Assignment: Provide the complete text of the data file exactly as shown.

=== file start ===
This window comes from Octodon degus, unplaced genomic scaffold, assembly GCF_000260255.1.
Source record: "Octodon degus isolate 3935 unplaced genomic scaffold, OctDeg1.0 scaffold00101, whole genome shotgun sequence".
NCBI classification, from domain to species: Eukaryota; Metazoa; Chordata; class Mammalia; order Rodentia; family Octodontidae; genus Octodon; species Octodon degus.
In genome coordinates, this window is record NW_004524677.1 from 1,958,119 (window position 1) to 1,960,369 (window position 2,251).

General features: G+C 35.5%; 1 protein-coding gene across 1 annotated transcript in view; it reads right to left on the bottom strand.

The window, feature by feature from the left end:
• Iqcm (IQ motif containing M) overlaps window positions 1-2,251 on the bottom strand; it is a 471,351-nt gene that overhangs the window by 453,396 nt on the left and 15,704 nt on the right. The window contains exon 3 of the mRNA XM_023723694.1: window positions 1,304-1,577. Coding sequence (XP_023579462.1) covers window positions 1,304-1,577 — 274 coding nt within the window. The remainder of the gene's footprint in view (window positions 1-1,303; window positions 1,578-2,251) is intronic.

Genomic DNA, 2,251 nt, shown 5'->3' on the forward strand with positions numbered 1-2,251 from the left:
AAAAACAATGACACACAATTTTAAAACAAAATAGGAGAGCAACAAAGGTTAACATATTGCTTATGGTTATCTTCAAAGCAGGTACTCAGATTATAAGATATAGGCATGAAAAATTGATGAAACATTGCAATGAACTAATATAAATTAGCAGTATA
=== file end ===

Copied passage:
This window comes from Octodon degus, unplaced genomic scaffold, assembly GCF_000260255.1.
Source record: "Octodon degus isolate 3935 unplaced genomic scaffold, OctDeg1.0 scaffold00101, whole genome shotgun sequence".
NCBI classification, from domain to species: Eukaryota; Metazoa; Chordata; class Mammalia; order Rodentia; family Octodontidae; genus Octodon; species Octodon degus.
In genome coordinates, this window is record NW_004524677.1 from 1,958,119 (window position 1) to 1,960,369 (window position 2,251).

General features: G+C 35.5%; 1 protein-coding gene across 1 annotated transcript in view; it reads right to left on the bottom strand.

The window, feature by feature from the left end:
• Iqcm (IQ motif containing M) overlaps window positions 1-2,251 on the bottom strand; it is a 471,351-nt gene that overhangs the window by 453,396 nt on the left and 15,704 nt on the right. The window contains exon 3 of the mRNA XM_023723694.1: window positions 1,304-1,577. Coding sequence (XP_023579462.1) covers window positions 1,304-1,577 — 274 coding nt within the window. The remainder of the gene's footprint in view (window positions 1-1,303; window positions 1,578-2,251) is intronic.

Genomic DNA, 2,251 nt, shown 5'->3' on the forward strand with positions numbered 1-2,251 from the left:
AAAAACAATGACACACAATTTTAAAACAAAATAGGAGAGCAACAAAGGTTAACATATTGCTTATGGTTATCTTCAAAGCAGGTACTCAGATTATAAGATATAGGCATGAAAAATTGATGAAACATTGCAATGAACTAATATAAATTAGCAGTATA